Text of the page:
New York City Mayor Bill de Blasio and U.S. Sen. Charles Schumer announced Nov. 6 that the city has secured a commitment of at least $1.6 billion in funds from the Federal Emergency Management Agency to repair and protect public hospitals damaged in 2012 during Hurricane Sandy.
For nurses such as Terry Mancher, RN, the CNO of Coney Island Hospital in Brooklyn, the funding is welcome news.
What happened that night will never happen again, Mancher told Nurse.com. We wont have a problem with no electricity. That night we had no electricity, no lights, no communication, no nothing. We had to deal with everything on our own.
According to a news release, the funds will advance the citys comprehensive, five-borough resiliency plan and fund improvements at four New York City Health and Hospitals Corporation facilities: Coney Island, Bellevue Hospital Center and Metropolitan Hospital Center in Manhattan and Coler Specialty Hospital on Roosevelt Island. The allocation is the second-largest in FEMA history.
Few services are as critical as our hospitals during extreme weather, de Blasio said in a news release.
The funds will cover:
$923 million for Coney Island Hospital, including reimbursement for repairs already made to the hospitals basement, first floor and electrical systems. It also includes construction of a new resilient critical services building that will house an ED on the second floor, plus critical medical services such as X-ray, CAT scan, MRI, pharmacy and labs. Vital mechanical services, such as emergency power generators, heating and cooling systems and water pumps also will be installed in the new building. The hospital also will build a new 1,720-foot flood wall that will protect critical services on the current part of the campus to the level of a 500-year flood.
With the money were getting and the new building, all the support services, the mechanicals, the electricals, all the food is going to be raised up, Mancher said. So if a hurricane like this happens again, we wont have these issues. So for us, taking care of patients, there wont be any issues.
Coney Island has undergone intensive renovations to its basement and first floor, repairing walls, replacing equipment, and, where possible, relocating vital electrical systems to higher elevations and out of flood areas, according to the release. The hospital also has acquired temporary flood barrier systems that can be erected in advance of a storm around its ED, main entrances, and around its generator facility, which is in a separate building in the hospitals parking lot.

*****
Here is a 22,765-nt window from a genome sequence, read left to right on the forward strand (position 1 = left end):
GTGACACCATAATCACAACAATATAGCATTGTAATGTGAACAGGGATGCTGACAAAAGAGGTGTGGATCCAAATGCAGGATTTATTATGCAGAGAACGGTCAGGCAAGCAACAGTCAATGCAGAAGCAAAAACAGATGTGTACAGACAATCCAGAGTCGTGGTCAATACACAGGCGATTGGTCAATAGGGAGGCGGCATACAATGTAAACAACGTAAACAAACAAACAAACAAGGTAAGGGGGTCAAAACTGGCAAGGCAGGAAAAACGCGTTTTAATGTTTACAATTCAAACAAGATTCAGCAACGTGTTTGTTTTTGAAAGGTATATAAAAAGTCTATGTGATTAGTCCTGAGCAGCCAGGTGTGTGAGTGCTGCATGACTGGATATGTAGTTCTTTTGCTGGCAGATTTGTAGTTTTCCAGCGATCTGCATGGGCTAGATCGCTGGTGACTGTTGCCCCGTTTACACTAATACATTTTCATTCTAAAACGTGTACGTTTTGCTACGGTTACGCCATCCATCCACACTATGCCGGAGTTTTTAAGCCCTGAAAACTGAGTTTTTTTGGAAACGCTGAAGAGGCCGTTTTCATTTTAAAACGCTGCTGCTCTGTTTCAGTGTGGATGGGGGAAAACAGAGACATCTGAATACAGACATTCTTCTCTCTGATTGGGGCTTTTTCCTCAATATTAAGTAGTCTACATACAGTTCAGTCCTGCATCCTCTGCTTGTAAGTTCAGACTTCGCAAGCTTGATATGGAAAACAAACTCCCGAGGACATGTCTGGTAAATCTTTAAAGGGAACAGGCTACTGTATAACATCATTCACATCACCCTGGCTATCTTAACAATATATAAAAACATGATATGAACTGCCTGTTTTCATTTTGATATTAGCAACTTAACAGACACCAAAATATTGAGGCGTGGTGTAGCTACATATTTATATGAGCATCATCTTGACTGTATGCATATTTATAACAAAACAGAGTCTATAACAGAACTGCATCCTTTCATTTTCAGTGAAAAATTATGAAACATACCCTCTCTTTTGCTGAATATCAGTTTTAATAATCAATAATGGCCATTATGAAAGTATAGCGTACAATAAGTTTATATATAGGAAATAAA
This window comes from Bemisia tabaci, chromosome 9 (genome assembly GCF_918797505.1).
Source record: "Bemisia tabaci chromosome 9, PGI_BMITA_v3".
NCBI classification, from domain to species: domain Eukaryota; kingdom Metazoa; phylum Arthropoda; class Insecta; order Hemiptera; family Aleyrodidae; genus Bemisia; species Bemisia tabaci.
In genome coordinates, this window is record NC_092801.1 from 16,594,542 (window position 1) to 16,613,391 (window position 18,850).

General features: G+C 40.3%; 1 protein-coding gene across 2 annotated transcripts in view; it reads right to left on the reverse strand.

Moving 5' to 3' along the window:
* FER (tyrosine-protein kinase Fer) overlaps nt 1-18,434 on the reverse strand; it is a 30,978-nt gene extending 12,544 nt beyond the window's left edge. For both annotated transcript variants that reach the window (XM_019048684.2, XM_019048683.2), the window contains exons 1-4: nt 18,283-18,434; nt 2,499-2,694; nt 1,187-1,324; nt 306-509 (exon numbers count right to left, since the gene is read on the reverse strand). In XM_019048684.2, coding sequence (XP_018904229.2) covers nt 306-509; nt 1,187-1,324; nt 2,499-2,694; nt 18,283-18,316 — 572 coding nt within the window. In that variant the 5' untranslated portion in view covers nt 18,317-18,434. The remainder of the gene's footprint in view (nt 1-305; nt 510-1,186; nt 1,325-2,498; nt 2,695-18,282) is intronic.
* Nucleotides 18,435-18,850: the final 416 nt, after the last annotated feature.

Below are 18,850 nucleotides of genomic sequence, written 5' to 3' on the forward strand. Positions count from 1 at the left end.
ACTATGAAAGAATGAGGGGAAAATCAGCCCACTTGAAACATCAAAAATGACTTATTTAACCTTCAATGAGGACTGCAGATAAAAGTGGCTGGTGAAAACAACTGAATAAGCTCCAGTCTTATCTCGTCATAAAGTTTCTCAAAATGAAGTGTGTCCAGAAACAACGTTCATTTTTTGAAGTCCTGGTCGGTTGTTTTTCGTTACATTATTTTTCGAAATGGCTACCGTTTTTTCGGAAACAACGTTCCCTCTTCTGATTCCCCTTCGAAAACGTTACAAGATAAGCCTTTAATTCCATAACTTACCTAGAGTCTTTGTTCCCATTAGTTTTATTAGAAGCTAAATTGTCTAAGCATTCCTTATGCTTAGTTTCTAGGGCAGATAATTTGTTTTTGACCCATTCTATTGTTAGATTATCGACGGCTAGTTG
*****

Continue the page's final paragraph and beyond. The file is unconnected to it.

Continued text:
The funding also will help HHC nurses, such as those at Coney Island, perform their duties without the numerous challenges that occurred during Superstorm Sandy.
The staff was fantastic, but they were stressed, Mancher said of her nurses. It was a very, very, very, very scary night, the scariest night Ive ever had in 35 years. A lot of the nurses had kids at home and they didnt know what was going on. They still stayed with those patients and took care of them. Now that stress is gone, they dont have to worry about that anymore. They can come in during a storm and know theyll be able to go home and take care of their families.
$376 million for Bellevue for intensive restoration work and already repaired or replaced equipment damaged by the storm. In many cases, equipment such as electrical switching gear has been relocated out of the hospitals basement to higher elevation areas on the first floor. Bellevue also has installed removable flood barriers at its two loading dock entrances facing the East River, and raised its drinking water and fuel pumps to higher elevations.
FEMA funds will reimburse HHC for repairs and mitigation work partially completed. It also will fund a new 2,350-foot flood wall that will protect critical parts of the campus to the 500-year flood level, new storm and sanitary drainage pumps and new flood-proof elevators for the hospitals main tower.
$120 million for Metropolitan, including almost $7 million for electrical repairs and $109 million for a flood wall that will protect critical infrastructure on the campus to the 500-year flood level.
$181 million for Coler, including replacement of a generator that was destroyed, reimbursement for repairs already completed to the electrical system and a flood wall that will protect critical parts of the campus to the 500-year flood level.
Freelance writer Joe Stevenson contributed to this report.